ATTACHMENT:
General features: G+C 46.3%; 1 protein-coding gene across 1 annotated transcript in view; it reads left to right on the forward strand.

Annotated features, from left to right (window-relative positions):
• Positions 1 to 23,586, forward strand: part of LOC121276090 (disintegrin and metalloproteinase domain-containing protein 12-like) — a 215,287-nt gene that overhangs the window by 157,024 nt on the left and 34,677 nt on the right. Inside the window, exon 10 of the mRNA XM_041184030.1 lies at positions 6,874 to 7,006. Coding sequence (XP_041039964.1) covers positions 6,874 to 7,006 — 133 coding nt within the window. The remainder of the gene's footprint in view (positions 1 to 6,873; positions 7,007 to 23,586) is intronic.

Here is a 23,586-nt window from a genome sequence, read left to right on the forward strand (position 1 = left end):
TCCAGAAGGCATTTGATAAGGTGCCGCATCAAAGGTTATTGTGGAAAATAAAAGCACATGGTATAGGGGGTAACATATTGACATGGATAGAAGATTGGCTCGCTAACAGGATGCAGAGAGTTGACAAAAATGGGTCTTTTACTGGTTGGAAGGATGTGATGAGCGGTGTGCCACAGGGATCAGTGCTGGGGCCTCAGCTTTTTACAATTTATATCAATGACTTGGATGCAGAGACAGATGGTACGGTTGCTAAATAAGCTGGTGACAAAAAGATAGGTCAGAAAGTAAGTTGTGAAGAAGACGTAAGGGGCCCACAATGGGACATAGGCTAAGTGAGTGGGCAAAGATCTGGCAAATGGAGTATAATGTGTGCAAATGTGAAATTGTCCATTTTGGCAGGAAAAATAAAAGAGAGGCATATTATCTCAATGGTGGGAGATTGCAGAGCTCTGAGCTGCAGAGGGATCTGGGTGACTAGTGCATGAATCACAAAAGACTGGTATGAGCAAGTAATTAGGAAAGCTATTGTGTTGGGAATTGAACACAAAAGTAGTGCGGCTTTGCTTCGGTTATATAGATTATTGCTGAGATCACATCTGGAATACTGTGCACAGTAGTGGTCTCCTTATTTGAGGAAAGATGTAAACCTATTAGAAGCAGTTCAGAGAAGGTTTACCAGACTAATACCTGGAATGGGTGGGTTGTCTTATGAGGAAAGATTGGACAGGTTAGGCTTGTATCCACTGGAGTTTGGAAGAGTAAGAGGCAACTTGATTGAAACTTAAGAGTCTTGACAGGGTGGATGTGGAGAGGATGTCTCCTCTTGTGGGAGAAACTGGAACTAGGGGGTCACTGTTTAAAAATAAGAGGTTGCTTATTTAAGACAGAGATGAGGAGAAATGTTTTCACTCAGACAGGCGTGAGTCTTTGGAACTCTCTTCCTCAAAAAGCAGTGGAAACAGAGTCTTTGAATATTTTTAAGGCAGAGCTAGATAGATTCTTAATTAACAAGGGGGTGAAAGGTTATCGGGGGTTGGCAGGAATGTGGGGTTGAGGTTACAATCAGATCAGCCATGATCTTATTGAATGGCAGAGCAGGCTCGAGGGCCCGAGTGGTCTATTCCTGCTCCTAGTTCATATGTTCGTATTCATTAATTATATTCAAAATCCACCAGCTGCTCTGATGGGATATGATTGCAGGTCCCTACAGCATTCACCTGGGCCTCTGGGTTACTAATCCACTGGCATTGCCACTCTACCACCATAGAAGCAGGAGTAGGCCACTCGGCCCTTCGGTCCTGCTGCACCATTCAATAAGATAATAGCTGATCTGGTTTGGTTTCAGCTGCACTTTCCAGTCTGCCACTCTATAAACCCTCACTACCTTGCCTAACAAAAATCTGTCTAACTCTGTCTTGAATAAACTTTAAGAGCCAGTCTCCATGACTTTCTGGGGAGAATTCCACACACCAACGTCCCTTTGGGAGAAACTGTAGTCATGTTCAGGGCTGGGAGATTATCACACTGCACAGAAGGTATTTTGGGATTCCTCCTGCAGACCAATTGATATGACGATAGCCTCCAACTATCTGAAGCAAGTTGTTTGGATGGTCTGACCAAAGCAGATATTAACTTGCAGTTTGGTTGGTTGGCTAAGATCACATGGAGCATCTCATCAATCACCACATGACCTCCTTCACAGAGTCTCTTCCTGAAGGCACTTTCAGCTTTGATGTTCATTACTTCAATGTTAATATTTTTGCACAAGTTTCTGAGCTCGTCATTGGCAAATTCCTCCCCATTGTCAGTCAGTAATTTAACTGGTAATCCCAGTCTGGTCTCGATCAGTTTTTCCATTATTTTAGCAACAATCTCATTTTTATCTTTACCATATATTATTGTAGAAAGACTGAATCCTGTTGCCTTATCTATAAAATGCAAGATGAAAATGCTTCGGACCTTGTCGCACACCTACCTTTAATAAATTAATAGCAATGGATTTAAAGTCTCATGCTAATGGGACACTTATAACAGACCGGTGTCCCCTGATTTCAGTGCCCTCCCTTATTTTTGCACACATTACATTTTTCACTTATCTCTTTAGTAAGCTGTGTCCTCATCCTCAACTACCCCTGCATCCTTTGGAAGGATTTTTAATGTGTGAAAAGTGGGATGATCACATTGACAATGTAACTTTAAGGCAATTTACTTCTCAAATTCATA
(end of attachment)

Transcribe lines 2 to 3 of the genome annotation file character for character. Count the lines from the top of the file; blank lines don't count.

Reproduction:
Annotated features, from left to right (window-relative positions):
• Positions 1 to 23,586, forward strand: part of LOC121276090 (disintegrin and metalloproteinase domain-containing protein 12-like) — a 215,287-nt gene that overhangs the window by 157,024 nt on the left and 34,677 nt on the right. Inside the window, exon 10 of the mRNA XM_041184030.1 lies at positions 6,874 to 7,006. Coding sequence (XP_041039964.1) covers positions 6,874 to 7,006 — 133 coding nt within the window. The remainder of the gene's footprint in view (positions 1 to 6,873; positions 7,007 to 23,586) is intronic.